Sunday, January 31, 2010
I just finished Adjunct: An Undigest by Peter Manson. This book was very, uh, different. I’ll include a quote. From Page 18.
“Dr. Ramsay good at injections. Prynne lineation in poems not by Prynne. Rabbi Hugo Gryn is dead.”
The book is entirely like that. Well beyond my understanding.
Here’s a recipe for Bistro Dinner Salad.
For the salad:
1 box (probably 5-6 cups) mixed herb salad
¼ c walnuts
¼ c dried cranberries
1 pear, chopped
½ c Gorgonzola cheese crumbles
7 slices bacon
Sliced French bread
For the dressing:
1 ½ T Dijon mustard
1/2 c Olive oil
1 tsp tarragon
½ c white wine vinegar
Cook bacon in large cast iron skillet and hard boil the eggs. Place other ingredients for the salad, other than the French bread, in large salad bowl. Slice the French bread and lightly toast in toaster. Prepare the dressing. When bacon is done cooking, tear into little pieces and add to salad. Toss the salad with the dressing. Serve in bowls and top with sliced hard boiled eggs and pieces of toasted bread.
Thursday, January 28, 2010
Said Mike when I told him what was next on the list. Indeed, I managed to get through high school and college without reading this book. (I was going to call it a “timeless classic” there. Then Mike started chuckling.)
So, it was pretty cool. I understand why it’s popular. As I’ve personally never actually SEEN the Mississippi River, it was hard for me to envision the action. I have a hard time imagining them floating along on this raft? And they also had a canoe? And all that stuff? It seemed like a lot for them to keep track of. And there’s also all that other stuff floating along in the river? Very weird.
I also thought the ending was kind of a little bit too neatly all tied up in the last chapter. It was like, all of a sudden, everything is wonderful! Hooray! Jim is freed, Huck gets his money back, finds out his father isn’t going to bother him anymore, and Aunt Sally wants to adopt him. It just felt a little bit rushed. But I was glad that everything wound up working out OK for everyone at the end.
I'm glad I finally read Huck Finn. It was a fun adventure story. I can see why everyone likes it so much!
Saturday, January 23, 2010
The Adventures of Caleb Williams is a tough read. The author (William Godwin) is a big Enlightenment guy and truly believed that if everyone followed the principles of reason, we would have a perfect society with no crime, no laws, no government, etc. This thinking comes through in the book – which must have been very trendy at the time. Now it just seems kind of goofy. Anyway, there is a lot of reasoning and “expostulation” that goes on (and on, and on).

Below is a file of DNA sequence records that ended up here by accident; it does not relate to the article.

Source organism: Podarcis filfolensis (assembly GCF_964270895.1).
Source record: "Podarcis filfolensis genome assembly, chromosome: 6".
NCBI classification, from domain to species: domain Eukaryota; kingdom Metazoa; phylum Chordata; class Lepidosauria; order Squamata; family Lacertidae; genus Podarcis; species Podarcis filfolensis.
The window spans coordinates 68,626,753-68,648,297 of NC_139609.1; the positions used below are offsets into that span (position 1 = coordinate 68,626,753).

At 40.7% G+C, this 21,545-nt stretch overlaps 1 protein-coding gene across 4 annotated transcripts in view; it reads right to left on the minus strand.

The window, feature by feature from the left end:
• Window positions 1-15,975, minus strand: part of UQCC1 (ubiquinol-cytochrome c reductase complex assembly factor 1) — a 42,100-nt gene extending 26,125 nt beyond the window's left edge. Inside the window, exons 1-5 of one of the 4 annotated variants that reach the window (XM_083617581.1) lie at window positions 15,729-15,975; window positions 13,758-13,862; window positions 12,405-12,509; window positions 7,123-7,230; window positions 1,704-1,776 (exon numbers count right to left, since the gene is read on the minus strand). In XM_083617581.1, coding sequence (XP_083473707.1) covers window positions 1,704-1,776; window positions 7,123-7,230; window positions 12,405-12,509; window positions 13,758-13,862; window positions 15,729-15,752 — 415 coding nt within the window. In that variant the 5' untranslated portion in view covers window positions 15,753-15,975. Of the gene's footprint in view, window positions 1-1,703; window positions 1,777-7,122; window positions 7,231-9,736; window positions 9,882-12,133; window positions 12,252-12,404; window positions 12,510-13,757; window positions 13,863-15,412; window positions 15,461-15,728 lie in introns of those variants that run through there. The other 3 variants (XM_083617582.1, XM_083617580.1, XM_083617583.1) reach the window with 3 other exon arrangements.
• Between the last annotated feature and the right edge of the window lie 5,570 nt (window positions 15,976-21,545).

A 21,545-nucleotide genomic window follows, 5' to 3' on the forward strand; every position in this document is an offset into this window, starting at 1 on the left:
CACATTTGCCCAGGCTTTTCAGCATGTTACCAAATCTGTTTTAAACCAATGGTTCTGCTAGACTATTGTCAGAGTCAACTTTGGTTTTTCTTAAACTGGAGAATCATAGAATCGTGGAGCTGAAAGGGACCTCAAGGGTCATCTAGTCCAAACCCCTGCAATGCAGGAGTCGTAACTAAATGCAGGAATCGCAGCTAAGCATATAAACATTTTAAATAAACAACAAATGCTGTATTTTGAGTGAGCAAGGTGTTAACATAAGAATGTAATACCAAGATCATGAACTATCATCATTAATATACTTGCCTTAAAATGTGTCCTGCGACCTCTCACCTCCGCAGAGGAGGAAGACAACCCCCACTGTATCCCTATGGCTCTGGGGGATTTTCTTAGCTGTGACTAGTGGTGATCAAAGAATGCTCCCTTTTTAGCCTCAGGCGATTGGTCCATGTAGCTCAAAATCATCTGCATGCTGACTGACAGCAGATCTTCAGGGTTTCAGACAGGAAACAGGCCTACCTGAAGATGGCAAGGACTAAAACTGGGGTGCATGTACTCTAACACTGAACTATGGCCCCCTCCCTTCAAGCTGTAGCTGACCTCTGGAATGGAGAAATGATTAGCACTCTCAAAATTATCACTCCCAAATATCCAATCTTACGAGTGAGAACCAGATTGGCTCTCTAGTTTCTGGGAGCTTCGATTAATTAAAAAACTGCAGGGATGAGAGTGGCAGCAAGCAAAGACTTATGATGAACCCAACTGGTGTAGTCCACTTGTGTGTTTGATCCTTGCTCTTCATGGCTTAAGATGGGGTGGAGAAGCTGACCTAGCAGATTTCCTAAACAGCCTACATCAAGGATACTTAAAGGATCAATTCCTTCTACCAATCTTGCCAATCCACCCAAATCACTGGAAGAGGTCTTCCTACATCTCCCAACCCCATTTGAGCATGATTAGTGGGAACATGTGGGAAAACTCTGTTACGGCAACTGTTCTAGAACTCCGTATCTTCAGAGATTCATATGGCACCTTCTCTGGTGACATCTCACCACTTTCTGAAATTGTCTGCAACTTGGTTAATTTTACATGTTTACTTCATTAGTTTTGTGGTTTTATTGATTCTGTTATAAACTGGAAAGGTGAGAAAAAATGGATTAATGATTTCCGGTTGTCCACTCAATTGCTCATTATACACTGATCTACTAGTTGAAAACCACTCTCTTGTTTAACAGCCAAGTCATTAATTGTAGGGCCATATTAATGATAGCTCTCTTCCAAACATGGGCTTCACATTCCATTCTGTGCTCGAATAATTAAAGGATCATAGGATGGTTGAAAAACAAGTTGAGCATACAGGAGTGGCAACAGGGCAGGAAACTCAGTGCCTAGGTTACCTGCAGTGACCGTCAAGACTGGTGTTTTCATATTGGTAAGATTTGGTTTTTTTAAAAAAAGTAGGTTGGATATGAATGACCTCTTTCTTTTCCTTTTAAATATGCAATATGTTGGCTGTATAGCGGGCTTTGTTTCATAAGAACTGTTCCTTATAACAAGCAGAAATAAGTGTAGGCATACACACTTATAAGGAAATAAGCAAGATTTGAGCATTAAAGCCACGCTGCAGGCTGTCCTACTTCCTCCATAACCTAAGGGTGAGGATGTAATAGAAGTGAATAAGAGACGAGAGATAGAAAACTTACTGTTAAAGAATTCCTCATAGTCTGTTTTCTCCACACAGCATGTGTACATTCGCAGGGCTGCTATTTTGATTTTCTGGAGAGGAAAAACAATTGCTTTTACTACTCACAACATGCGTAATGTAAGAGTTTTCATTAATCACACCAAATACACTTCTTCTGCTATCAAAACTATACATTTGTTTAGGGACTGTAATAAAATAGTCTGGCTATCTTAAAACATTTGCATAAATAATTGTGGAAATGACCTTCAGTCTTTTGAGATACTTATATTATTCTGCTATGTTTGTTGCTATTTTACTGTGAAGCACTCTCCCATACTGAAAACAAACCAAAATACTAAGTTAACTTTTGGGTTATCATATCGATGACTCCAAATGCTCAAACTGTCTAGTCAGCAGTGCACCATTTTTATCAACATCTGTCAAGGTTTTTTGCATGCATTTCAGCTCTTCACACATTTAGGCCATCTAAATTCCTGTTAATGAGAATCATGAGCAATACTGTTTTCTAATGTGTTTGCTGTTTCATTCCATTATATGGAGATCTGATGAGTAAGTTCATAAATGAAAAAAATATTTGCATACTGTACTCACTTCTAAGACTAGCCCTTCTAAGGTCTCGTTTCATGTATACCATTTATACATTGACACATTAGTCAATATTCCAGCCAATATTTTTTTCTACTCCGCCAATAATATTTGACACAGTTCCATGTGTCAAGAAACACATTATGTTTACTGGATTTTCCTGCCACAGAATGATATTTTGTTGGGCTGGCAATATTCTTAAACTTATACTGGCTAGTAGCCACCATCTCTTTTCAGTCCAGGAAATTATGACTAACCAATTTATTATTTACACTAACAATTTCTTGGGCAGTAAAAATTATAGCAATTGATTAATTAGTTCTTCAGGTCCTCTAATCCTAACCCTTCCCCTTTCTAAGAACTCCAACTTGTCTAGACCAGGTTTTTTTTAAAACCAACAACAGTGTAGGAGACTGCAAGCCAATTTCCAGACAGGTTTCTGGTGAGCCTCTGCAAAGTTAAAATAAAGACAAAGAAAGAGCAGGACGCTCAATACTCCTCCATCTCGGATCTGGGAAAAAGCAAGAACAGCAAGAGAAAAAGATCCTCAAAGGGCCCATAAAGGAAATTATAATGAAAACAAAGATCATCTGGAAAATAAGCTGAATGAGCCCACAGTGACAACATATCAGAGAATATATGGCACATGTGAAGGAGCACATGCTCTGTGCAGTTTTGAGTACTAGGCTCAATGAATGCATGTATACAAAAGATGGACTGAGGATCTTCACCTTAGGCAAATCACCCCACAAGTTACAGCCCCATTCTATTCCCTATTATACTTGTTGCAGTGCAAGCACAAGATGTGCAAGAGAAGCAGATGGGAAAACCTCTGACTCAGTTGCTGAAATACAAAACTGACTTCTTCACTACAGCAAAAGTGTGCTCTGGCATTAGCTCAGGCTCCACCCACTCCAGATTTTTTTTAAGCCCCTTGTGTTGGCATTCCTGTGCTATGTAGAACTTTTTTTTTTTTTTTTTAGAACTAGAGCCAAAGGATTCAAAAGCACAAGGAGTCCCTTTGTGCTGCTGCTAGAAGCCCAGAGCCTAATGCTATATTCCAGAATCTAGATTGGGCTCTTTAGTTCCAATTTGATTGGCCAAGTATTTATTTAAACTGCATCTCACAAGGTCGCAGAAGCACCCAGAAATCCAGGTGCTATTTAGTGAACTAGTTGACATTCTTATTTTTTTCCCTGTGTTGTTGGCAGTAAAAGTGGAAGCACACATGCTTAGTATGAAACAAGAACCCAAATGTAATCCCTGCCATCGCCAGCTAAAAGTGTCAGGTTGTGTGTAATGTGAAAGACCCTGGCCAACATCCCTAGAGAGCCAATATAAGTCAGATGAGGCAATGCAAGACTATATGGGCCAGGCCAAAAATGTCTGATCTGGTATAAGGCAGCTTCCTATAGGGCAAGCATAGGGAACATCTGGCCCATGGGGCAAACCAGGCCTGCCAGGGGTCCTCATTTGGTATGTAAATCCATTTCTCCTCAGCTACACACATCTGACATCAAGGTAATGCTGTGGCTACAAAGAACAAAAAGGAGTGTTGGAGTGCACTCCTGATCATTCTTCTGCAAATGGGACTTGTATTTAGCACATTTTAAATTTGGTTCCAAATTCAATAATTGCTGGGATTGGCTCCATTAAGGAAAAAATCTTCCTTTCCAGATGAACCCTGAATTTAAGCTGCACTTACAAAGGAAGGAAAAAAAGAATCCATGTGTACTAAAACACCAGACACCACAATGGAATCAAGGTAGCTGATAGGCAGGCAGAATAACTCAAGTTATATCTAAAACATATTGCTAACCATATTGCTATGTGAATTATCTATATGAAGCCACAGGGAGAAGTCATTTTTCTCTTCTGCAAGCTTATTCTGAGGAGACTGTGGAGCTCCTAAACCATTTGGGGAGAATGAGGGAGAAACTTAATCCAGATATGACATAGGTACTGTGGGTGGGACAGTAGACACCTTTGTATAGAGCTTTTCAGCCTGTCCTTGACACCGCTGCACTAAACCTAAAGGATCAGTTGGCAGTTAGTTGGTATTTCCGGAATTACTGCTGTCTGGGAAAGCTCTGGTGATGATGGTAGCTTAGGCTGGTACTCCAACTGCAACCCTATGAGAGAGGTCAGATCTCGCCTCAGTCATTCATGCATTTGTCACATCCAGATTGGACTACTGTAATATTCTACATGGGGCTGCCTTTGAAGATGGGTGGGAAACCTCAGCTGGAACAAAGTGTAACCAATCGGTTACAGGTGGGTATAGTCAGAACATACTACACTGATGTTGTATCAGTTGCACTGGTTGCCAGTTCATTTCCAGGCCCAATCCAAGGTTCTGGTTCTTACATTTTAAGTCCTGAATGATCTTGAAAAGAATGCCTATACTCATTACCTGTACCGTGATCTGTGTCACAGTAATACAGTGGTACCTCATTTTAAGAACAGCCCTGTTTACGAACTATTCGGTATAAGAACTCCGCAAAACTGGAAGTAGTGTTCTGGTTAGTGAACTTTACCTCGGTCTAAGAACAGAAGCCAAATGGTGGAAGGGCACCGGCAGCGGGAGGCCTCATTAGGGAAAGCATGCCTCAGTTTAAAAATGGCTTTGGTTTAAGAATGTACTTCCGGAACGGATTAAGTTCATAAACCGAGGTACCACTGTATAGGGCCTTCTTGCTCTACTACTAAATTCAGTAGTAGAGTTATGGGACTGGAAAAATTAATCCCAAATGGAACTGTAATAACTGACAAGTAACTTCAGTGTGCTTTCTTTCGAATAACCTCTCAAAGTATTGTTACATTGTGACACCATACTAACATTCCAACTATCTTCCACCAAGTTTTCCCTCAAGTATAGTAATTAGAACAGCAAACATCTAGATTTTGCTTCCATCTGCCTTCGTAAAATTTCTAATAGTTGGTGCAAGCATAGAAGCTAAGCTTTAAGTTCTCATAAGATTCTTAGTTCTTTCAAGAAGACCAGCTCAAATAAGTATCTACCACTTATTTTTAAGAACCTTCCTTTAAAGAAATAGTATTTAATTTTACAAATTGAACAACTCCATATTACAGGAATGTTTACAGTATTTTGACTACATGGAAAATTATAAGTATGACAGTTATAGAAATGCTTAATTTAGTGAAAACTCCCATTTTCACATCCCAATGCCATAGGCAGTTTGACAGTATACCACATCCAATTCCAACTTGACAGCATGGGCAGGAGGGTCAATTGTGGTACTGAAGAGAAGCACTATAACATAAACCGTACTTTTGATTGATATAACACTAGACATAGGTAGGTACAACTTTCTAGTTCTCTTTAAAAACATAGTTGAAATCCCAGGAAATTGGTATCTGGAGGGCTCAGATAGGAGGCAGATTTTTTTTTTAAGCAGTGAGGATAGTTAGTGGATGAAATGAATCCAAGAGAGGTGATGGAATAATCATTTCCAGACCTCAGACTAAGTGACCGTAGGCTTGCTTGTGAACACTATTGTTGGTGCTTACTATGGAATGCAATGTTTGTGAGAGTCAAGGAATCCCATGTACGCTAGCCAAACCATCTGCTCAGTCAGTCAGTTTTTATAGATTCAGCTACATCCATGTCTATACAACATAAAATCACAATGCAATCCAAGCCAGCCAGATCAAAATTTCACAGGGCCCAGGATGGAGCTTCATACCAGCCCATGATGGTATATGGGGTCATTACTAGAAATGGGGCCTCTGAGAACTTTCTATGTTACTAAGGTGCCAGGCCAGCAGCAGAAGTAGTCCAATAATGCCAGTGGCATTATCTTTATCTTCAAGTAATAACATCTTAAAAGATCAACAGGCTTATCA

The plot is pretty interesting but not that plausible. I found it difficult to believe that the characters would behave the way they do. The characters also are not that complex. It’s kind of a good vs. bad story. I was really glad I read the introduction for this one though because it helped put the book in historical context and helped me figure out some stuff I found confusing.
Finally, the edition of the book that I have has 2 endings! Apparently the author wrote one ending, then changed his mind and wrote a second ending. The second ending was published originally. The book puts the first ending in an appendix – so you can see what the other alternative was. I thought that was pretty cool – though I wonder how the author would have felt about that. If I wrote something, changed my mind, and wrote something else, I’m not sure I’d be all that thrilled if the first thing came to light and were published. (Though, now with everything on the computer, I guess the chances of that are slimmer.)
Next up: The Adventures of Huckleberry Finn. On the Kindle. It was 25 cents to buy! Now I just have to see if the baby will be too interested in the Kindle to allow me to read it when I’m around her. She does OK with books, but LOOOOVES electronics.